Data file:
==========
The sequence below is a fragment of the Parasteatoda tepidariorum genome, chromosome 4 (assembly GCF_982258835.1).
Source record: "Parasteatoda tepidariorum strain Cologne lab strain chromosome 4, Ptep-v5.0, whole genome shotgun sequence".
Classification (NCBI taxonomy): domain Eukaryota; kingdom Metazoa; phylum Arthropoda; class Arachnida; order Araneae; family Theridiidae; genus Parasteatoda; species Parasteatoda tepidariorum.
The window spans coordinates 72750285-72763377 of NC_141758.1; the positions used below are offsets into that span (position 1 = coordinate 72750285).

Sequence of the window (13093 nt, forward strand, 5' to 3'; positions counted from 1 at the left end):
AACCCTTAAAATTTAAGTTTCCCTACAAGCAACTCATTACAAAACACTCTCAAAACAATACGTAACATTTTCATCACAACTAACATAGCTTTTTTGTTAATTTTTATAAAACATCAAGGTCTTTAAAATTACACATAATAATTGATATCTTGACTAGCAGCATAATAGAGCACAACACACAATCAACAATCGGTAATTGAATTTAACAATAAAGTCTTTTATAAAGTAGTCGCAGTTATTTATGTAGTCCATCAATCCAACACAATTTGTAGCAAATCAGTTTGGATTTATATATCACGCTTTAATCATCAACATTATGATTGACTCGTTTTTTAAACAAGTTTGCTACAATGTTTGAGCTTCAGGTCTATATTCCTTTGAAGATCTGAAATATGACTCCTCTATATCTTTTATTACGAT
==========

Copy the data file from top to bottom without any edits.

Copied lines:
The sequence below is a fragment of the Parasteatoda tepidariorum genome, chromosome 4 (assembly GCF_982258835.1).
Source record: "Parasteatoda tepidariorum strain Cologne lab strain chromosome 4, Ptep-v5.0, whole genome shotgun sequence".
Classification (NCBI taxonomy): domain Eukaryota; kingdom Metazoa; phylum Arthropoda; class Arachnida; order Araneae; family Theridiidae; genus Parasteatoda; species Parasteatoda tepidariorum.
The window spans coordinates 72750285-72763377 of NC_141758.1; the positions used below are offsets into that span (position 1 = coordinate 72750285).

Sequence of the window (13093 nt, forward strand, 5' to 3'; positions counted from 1 at the left end):
AACCCTTAAAATTTAAGTTTCCCTACAAGCAACTCATTACAAAACACTCTCAAAACAATACGTAACATTTTCATCACAACTAACATAGCTTTTTTGTTAATTTTTATAAAACATCAAGGTCTTTAAAATTACACATAATAATTGATATCTTGACTAGCAGCATAATAGAGCACAACACACAATCAACAATCGGTAATTGAATTTAACAATAAAGTCTTTTATAAAGTAGTCGCAGTTATTTATGTAGTCCATCAATCCAACACAATTTGTAGCAAATCAGTTTGGATTTATATATCACGCTTTAATCATCAACATTATGATTGACTCGTTTTTTAAACAAGTTTGCTACAATGTTTGAGCTTCAGGTCTATATTCCTTTGAAGATCTGAAATATGACTCCTCTATATCTTTTATTACGAT